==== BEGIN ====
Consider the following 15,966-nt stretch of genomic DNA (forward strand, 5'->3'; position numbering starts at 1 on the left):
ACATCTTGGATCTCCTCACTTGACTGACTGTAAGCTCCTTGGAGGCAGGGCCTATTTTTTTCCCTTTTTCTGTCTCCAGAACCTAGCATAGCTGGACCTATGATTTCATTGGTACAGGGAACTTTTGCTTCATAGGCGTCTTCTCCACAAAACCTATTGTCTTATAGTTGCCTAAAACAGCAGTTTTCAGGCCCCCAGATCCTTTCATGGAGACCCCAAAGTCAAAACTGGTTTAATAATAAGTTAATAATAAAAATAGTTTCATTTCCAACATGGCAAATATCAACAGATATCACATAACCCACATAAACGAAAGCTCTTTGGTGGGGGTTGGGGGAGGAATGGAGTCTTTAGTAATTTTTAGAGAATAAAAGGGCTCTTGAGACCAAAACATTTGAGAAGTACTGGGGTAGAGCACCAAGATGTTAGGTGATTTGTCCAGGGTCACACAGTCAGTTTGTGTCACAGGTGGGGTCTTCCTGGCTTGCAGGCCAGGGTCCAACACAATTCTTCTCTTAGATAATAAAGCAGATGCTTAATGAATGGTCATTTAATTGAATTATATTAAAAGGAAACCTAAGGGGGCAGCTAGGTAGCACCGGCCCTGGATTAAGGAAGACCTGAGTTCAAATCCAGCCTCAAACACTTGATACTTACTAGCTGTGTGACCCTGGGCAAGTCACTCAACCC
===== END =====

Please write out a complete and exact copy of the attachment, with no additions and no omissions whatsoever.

Consider the following 15,966-nt stretch of genomic DNA (forward strand, 5'->3'; position numbering starts at 1 on the left):
ACATCTTGGATCTCCTCACTTGACTGACTGTAAGCTCCTTGGAGGCAGGGCCTATTTTTTTCCCTTTTTCTGTCTCCAGAACCTAGCATAGCTGGACCTATGATTTCATTGGTACAGGGAACTTTTGCTTCATAGGCGTCTTCTCCACAAAACCTATTGTCTTATAGTTGCCTAAAACAGCAGTTTTCAGGCCCCCAGATCCTTTCATGGAGACCCCAAAGTCAAAACTGGTTTAATAATAAGTTAATAATAAAAATAGTTTCATTTCCAACATGGCAAATATCAACAGATATCACATAACCCACATAAACGAAAGCTCTTTGGTGGGGGTTGGGGGAGGAATGGAGTCTTTAGTAATTTTTAGAGAATAAAAGGGCTCTTGAGACCAAAACATTTGAGAAGTACTGGGGTAGAGCACCAAGATGTTAGGTGATTTGTCCAGGGTCACACAGTCAGTTTGTGTCACAGGTGGGGTCTTCCTGGCTTGCAGGCCAGGGTCCAACACAATTCTTCTCTTAGATAATAAAGCAGATGCTTAATGAATGGTCATTTAATTGAATTATATTAAAAGGAAACCTAAGGGGGCAGCTAGGTAGCACCGGCCCTGGATTAAGGAAGACCTGAGTTCAAATCCAGCCTCAAACACTTGATACTTACTAGCTGTGTGACCCTGGGCAAGTCACTCAACCC